The Enns is a southern tributary of the river Danube, joining northward at Enns, Austria. The Enns River spans 253 kilometres (157 mi), in a flat-J-shape. It flows from its source near the village Flachau, generally eastward through Radstadt, Schladming, and Liezen, then turns north near Hieflau, to flow past Weyer and Ternberg through Steyr, and further north to the Danube at Enns (see map in References).
|• location||Radstädter Tauern (mountains)|
|Danube at Mauthausen|
|Length||253.4 km (157.5 mi) |
|Basin size||6,000 km2 (2,300 sq mi)|
|• average||201 m3/s (7,100 cu ft/s)|
|Progression||Danube→ Black Sea|
The Enns has its source in the Radstädter Tauern mountains in the Austrian state of Salzburg. In a valley which developed during the ice age, it flows at the border between the Northern Limestone Alps and the Central Eastern Alps on an eastern trajectory through Styria, where it passes the Dachstein group at its southern side. Between Admont and Hieflau, it takes a turn to the North and passes through the Gesäuse, a gorge of a length of 15 km (9.3 mi), where it penetrates the limestone of the Ennstaler Alpen. Flowing to the north from there on, it reaches the state of Upper Austria at the mouth of the Laussabach. North of Steyr, it forms the border between Upper Austria and Lower Austria (formerly also known as Austria above the Enns and Austria below the Enns). Finally, it meets the Danube at Mauthausen and the city of Enns.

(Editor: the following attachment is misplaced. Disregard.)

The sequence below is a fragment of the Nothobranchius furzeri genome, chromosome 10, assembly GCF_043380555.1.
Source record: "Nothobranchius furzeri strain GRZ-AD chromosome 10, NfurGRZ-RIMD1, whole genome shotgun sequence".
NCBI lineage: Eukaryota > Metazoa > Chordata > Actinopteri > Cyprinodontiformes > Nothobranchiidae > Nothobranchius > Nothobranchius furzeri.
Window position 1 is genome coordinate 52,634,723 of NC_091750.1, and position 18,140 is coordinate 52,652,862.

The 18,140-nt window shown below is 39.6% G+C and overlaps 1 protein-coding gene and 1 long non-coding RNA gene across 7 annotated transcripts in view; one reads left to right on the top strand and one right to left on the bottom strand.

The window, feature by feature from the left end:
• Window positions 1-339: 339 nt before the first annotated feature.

The Enns is a typical wild water river and draws its water from an area of more than 6,000 square kilometres (2,300 sq mi), which is the fifth-largest in Austria. The average outflow at its mouth is 201 cubic metres per second (7,100 cu ft/s).
Towns along the riverEdit
in Upper AustriaEdit
Hydroelectric power stationsEdit
|Dam||Nameplate capacity (MW)||Annual generation (Mio. kwh)|
A major transit route connecting Germany and Slovenia through Austria runs through the Enns valley. The so-called Eisenstraße ("iron road") runs along the river between Hieflau and Enns, along which iron ore has been transported from the Styrian Erzberg ("ore mountain") to the steel mill in Linz.